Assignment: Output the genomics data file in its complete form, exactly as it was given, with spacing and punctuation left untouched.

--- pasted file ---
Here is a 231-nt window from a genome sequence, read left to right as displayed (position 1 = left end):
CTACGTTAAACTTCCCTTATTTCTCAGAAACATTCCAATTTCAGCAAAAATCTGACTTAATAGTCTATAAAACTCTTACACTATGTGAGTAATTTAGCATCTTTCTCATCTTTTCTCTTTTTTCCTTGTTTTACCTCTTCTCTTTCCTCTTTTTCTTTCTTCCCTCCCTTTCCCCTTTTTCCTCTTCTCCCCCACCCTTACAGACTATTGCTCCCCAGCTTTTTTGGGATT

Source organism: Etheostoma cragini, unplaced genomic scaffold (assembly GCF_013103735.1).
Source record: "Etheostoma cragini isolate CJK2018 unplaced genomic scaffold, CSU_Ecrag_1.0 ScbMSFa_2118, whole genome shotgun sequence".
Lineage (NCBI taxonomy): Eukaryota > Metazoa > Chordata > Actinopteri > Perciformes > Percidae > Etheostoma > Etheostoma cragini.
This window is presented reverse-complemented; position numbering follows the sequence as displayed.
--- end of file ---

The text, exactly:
Here is a 231-nt window from a genome sequence, read left to right as displayed (position 1 = left end):
CTACGTTAAACTTCCCTTATTTCTCAGAAACATTCCAATTTCAGCAAAAATCTGACTTAATAGTCTATAAAACTCTTACACTATGTGAGTAATTTAGCATCTTTCTCATCTTTTCTCTTTTTTCCTTGTTTTACCTCTTCTCTTTCCTCTTTTTCTTTCTTCCCTCCCTTTCCCCTTTTTCCTCTTCTCCCCCACCCTTACAGACTATTGCTCCCCAGCTTTTTTGGGATT

Source organism: Etheostoma cragini, unplaced genomic scaffold (assembly GCF_013103735.1).
Source record: "Etheostoma cragini isolate CJK2018 unplaced genomic scaffold, CSU_Ecrag_1.0 ScbMSFa_2118, whole genome shotgun sequence".
Lineage (NCBI taxonomy): Eukaryota > Metazoa > Chordata > Actinopteri > Perciformes > Percidae > Etheostoma > Etheostoma cragini.
This window is presented reverse-complemented; position numbering follows the sequence as displayed.